They're being called one of the biggest protests in U.S. history: On Saturday, Jan. 21 — one day after the inauguration of President Donald Trump — millions of people joined Women's Marches in more than 500 towns and cities across the country.

Drawing on reports from newspapers, social media, march organizers and other sources, Erica Chenoweth at the University of Denver and Jeremy Pressman at the University of Connecticut created a database to inventory turnout at the protests.

Their estimate: at least 3.3 million came out to the Women's March events, a figure that's incomplete because turnout reports are still coming in.

The South was well-represented in the Jan. 21 demonstrations, according to the reports. Busloads from around the South arrived in  Washington, D.C., for the main demonstration — which drew more than half a million people — and many more went to "sister marches" across the region.

Chenowith and Pressman document more than 100 events in Southern towns and cities. Events ranged from massive demonstrations mobilizing more than 20,000 people in cities including Atlanta, Houston and Nashville to an event in Helena, Arkansas, that reportedly drew two people.

Altogether, between 320,000 and 410,000 marchers gathered for events spanning all 13 Southern states. Events across the region included:

ALABAMA: More than 5,000 gathered in Birmingham, a city steeped in protest history. In the words of organizer Dalia Abrams, "We are marching in the footsteps of those who went before us for civil rights and equal rights for all. We hope they would be proud of what we've learned from them." Demonstrators also gathered in Huntsville, Mobile and Mentone.

GEORGIA: Officials estimate more than 60,000 came out for the Atlanta March for Social Justice and Women, which stretched for over a mile in making its way from the Center for Civil and Human Rights to the state capitol. At the front was Rep. John Lewis (D), who said, "I marched in Nashville, I marched in Washington, I marched from Selma to Montgomery. I'm ready to march again." Events were also held in Athens, Augusta, Savannah, Statesboro and Zebulon.

NORTH CAROLINA: A crowd of 17,000 to 20,000 gathered in Raleigh for North Carolina's biggest Women's March. A diverse range of grassroots leaders stressed the march's connection to struggles for racial equality, labor and LGBT justice. "We are not a monolith," said Nia Wilson, executive director of Durham's SpiritHouse. "We are undocumented, we are disabled, we are trans, we are witches, we are Muslims, we are Christians, we are Jews. And we can be alchemy. We can bring the most brilliant parts of ourselves together and create something so invaluable that we will never be beat."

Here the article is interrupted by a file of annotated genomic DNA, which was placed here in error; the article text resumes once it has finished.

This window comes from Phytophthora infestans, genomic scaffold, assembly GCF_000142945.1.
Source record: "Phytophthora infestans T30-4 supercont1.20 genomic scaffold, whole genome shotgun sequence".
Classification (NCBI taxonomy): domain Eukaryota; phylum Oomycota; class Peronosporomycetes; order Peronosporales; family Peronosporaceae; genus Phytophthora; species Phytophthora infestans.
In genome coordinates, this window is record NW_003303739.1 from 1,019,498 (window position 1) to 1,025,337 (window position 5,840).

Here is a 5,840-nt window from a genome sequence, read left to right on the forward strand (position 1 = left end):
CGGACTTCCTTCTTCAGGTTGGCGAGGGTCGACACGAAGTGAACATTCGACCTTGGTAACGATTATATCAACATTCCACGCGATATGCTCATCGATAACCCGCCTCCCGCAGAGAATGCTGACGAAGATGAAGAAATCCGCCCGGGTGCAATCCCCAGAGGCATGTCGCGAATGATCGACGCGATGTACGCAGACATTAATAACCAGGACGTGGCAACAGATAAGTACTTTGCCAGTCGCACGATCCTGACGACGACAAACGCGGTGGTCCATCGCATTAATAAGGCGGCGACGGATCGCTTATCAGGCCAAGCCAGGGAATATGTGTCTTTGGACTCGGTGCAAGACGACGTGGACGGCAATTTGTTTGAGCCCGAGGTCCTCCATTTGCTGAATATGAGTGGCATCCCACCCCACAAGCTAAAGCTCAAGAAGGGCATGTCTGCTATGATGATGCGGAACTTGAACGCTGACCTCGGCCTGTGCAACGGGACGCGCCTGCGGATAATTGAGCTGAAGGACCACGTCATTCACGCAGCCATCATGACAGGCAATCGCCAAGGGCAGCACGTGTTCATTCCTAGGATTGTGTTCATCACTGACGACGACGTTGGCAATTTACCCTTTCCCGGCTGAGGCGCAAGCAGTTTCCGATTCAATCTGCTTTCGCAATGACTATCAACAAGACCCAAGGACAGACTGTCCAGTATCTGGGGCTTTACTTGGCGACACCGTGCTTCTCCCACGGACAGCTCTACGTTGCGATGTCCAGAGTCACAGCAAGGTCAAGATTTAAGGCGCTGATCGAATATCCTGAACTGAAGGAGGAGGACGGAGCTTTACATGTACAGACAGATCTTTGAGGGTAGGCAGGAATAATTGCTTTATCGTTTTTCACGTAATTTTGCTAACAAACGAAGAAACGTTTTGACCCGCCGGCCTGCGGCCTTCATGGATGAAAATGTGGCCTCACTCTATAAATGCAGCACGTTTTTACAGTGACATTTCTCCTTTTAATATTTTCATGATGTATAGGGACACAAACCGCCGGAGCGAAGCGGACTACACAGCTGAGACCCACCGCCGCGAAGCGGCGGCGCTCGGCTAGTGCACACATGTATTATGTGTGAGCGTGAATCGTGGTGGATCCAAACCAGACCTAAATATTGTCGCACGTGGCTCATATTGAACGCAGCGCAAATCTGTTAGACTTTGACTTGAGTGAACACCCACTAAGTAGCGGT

Thousands more came to events in Asheville, Black Mountain, Charlotte, Greensboro, Hillsborough, Mooresville, Morganton, New Bern, Ocracoke, Saxapahaw, West Jefferson and Wilmington.

TEXAS: "I think there's a time and a place to be furious and this is the time," said a woman attending a march in Austin, which police estimate drew 40,000 to 50,000 people.

At least 18 other Texas towns and cities held events, including majority-Democratic cities like Dallas, Houston and San Antonio, as well as smaller, conservative enclaves like Abeline, Beaumont, Lubbock and Wichita Falls, where the events were especially important to local participants. “Even though this is such a small, conservative town, that so many people are here is just fantastic," said Ren Reed in Abeline, where 200 had gathered. "Public demonstrations like this prove to people that they’re not alone.”

WEST VIRGINIA: In a state where more than two-thirds of voters cast ballots for President Trump, more than 3,000 gathered in the capital city of Charleston, where they sang "Bread and Roses," a labor song made popular during the 1912 miners' strike. As former state delegate Nancy Guthrie, who lost her Kanawha County race by just 13 votes this year, told the crowd: "There's an awful lot of us who thought you all were asleep. But you're not asleep. You're wide awake, and you're here."